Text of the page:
-mac <MAC> Display issues for this client MAC address

(Example) -mac 00:90:0b:23:2e:b7 : filtering ’00:90:0b:23:2e:b7′

-apmac <MAC> Display issues for this AP MAC address

(Example) -apmac 00:90:0b:23:2e:b7  : filtering ’00:90:0b:23:2e:b7′

-search “<PATTERN>” Display issues matching this pattern. PATTERN is case-sensitive

(Example) -search “Reset of radio” : filtering matching string ‘Reset of radio’

-last <NUM> Display the last <NUM> issues. NUM should be greater than

0

(Example) -last 5: print the last 5 issues List of Issue IDs

TABLE 34: List of Station Log Issues ID

Issue ID Description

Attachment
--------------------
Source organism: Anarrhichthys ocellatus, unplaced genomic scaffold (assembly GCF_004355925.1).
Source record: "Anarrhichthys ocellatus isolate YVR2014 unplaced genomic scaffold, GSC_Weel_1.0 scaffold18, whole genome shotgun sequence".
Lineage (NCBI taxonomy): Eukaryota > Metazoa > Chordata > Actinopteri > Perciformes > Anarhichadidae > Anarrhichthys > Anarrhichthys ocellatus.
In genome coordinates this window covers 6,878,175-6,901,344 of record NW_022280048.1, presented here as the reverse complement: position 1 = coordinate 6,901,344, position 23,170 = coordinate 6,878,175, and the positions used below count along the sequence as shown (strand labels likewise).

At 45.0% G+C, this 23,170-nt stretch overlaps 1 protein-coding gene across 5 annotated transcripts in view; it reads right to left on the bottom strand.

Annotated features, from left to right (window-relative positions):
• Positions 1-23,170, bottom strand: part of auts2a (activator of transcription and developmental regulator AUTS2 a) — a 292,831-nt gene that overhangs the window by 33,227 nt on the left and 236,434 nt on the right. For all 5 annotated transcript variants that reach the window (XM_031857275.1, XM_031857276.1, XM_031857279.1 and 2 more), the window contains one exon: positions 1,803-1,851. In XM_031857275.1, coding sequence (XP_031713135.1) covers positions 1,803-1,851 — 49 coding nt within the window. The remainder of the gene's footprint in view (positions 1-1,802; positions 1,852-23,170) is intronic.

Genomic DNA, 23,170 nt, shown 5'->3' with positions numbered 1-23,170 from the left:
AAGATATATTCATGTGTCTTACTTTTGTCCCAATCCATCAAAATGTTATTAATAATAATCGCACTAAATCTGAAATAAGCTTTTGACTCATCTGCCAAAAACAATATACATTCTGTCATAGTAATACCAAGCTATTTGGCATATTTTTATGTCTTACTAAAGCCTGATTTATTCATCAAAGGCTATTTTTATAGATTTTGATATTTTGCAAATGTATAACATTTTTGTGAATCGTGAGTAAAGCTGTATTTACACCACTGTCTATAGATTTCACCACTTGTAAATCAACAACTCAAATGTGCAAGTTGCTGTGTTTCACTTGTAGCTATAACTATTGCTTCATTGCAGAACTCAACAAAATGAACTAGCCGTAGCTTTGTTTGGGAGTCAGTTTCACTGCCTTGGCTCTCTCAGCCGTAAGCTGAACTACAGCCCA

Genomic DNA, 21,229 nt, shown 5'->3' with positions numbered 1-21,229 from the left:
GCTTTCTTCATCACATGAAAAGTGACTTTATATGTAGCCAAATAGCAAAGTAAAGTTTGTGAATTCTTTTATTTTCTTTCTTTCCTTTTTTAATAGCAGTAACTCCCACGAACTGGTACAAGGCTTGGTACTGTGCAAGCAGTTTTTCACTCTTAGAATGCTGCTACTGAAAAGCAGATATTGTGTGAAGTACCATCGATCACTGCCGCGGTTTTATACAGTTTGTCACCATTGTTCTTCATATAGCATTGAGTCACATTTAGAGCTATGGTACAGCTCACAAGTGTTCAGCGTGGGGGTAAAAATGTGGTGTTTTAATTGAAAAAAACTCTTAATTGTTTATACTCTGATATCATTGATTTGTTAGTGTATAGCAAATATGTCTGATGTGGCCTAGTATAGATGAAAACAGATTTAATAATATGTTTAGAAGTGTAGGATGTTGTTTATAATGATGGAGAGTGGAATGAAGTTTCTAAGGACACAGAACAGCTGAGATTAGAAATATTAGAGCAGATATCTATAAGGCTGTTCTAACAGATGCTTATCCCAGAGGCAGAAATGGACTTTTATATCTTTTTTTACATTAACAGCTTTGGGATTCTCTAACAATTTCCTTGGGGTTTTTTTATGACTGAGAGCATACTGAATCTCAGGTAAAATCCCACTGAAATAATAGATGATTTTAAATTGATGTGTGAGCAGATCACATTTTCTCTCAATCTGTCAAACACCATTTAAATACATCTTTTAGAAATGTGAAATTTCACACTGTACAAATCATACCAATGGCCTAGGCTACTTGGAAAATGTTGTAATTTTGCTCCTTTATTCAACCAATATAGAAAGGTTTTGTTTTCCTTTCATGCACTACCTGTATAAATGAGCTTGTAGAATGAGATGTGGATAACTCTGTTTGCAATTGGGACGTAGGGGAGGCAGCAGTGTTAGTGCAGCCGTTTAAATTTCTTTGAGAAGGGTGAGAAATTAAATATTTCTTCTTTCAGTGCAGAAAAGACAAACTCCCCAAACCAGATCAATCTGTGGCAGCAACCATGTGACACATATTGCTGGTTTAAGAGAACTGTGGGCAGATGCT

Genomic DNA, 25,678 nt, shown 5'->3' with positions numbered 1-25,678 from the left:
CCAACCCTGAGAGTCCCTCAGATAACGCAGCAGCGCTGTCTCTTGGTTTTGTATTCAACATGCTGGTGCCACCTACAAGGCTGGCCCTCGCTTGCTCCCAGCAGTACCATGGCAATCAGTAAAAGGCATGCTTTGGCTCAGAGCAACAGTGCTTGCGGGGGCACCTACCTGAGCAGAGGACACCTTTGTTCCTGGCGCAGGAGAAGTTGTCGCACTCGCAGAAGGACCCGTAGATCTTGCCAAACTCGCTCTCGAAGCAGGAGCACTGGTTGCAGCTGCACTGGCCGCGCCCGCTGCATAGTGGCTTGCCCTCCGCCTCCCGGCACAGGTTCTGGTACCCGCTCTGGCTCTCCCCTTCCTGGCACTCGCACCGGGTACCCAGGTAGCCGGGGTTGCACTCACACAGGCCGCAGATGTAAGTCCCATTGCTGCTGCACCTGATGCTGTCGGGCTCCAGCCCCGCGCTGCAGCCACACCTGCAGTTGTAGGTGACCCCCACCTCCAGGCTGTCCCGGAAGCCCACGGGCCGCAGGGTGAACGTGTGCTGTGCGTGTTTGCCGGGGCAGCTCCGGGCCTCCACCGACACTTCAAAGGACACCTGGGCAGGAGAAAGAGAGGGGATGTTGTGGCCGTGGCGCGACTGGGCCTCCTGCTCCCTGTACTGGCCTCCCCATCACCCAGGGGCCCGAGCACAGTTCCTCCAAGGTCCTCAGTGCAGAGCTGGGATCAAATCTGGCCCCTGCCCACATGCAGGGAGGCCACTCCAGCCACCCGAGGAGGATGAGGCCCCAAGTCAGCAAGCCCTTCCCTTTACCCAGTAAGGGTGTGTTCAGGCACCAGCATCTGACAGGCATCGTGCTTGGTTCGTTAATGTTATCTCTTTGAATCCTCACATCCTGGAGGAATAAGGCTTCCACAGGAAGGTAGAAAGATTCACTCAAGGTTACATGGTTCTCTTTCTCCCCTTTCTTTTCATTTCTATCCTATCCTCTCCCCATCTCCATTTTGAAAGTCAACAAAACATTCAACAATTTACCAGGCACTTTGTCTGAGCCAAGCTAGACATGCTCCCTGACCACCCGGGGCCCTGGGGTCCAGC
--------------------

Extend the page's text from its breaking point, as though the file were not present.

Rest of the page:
1 Frequent change in associated AP
     2 AP radio reset
     3 Long queuing delay
     4 Connected to distant AP
     5 Good RSSI value but low data rate
     6 High AP throughput but high retry count
     7 Frequent associations and dissociations
     8 Back-and-forth hand-off
     9 Hand-off retries failure

What Else Can I learn From A Diagnostic Event?

To see Controller Diagnostic Inferences with the CLI, turn on controller diagnostic inferences with the diag-log command admin controller on.

Meru01# configure terminal

Meru01(config)# diag‐log

Meru01(config‐diag‐log)# admin controller on

Turn on station diagnostic inferences with the diag-log command admin station on.

Meru01# configure terminal

Meru01(config)# diag‐log

Meru01(config‐diag‐log)# admin station on

Examine the details of a particular event by copying a MAC address from a Web UI screen such as Figure 82, pasting it into the Station Diagnostics window (Monitor > Diagnostics > Station) and then clicking Start Diagnostics.

 

Figure 84: Results of pasting a MAC address into the Station Diagnostics window